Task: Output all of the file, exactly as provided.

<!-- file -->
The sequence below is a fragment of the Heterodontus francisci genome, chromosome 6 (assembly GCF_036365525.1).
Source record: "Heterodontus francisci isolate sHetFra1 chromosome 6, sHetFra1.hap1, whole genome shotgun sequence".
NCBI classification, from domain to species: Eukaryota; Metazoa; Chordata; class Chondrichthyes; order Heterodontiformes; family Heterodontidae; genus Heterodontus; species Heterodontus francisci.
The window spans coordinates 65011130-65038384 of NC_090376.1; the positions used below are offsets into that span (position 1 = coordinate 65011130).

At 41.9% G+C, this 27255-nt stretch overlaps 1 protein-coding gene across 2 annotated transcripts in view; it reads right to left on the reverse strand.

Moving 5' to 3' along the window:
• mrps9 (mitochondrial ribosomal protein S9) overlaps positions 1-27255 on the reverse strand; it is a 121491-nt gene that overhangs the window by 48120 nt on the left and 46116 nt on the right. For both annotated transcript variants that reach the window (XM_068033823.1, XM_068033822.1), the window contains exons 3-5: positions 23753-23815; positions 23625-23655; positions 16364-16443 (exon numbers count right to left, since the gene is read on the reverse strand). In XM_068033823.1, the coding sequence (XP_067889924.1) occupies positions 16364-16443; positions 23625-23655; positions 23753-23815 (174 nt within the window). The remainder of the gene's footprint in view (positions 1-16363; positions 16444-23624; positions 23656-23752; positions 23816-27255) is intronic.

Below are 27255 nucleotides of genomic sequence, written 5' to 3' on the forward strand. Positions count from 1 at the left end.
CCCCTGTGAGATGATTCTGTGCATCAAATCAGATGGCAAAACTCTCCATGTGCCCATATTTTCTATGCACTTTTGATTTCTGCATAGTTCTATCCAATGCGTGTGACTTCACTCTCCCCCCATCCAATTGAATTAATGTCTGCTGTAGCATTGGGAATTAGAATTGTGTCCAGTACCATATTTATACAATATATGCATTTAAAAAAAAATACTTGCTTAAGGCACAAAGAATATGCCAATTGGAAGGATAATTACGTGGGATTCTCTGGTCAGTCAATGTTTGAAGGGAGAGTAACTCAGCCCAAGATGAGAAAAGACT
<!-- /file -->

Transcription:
The sequence below is a fragment of the Heterodontus francisci genome, chromosome 6 (assembly GCF_036365525.1).
Source record: "Heterodontus francisci isolate sHetFra1 chromosome 6, sHetFra1.hap1, whole genome shotgun sequence".
NCBI classification, from domain to species: Eukaryota; Metazoa; Chordata; class Chondrichthyes; order Heterodontiformes; family Heterodontidae; genus Heterodontus; species Heterodontus francisci.
The window spans coordinates 65011130-65038384 of NC_090376.1; the positions used below are offsets into that span (position 1 = coordinate 65011130).

At 41.9% G+C, this 27255-nt stretch overlaps 1 protein-coding gene across 2 annotated transcripts in view; it reads right to left on the reverse strand.

Moving 5' to 3' along the window:
• mrps9 (mitochondrial ribosomal protein S9) overlaps positions 1-27255 on the reverse strand; it is a 121491-nt gene that overhangs the window by 48120 nt on the left and 46116 nt on the right. For both annotated transcript variants that reach the window (XM_068033823.1, XM_068033822.1), the window contains exons 3-5: positions 23753-23815; positions 23625-23655; positions 16364-16443 (exon numbers count right to left, since the gene is read on the reverse strand). In XM_068033823.1, the coding sequence (XP_067889924.1) occupies positions 16364-16443; positions 23625-23655; positions 23753-23815 (174 nt within the window). The remainder of the gene's footprint in view (positions 1-16363; positions 16444-23624; positions 23656-23752; positions 23816-27255) is intronic.

Below are 27255 nucleotides of genomic sequence, written 5' to 3' on the forward strand. Positions count from 1 at the left end.
CCCCTGTGAGATGATTCTGTGCATCAAATCAGATGGCAAAACTCTCCATGTGCCCATATTTTCTATGCACTTTTGATTTCTGCATAGTTCTATCCAATGCGTGTGACTTCACTCTCCCCCCATCCAATTGAATTAATGTCTGCTGTAGCATTGGGAATTAGAATTGTGTCCAGTACCATATTTATACAATATATGCATTTAAAAAAAAATACTTGCTTAAGGCACAAAGAATATGCCAATTGGAAGGATAATTACGTGGGATTCTCTGGTCAGTCAATGTTTGAAGGGAGAGTAACTCAGCCCAAGATGAGAAAAGACT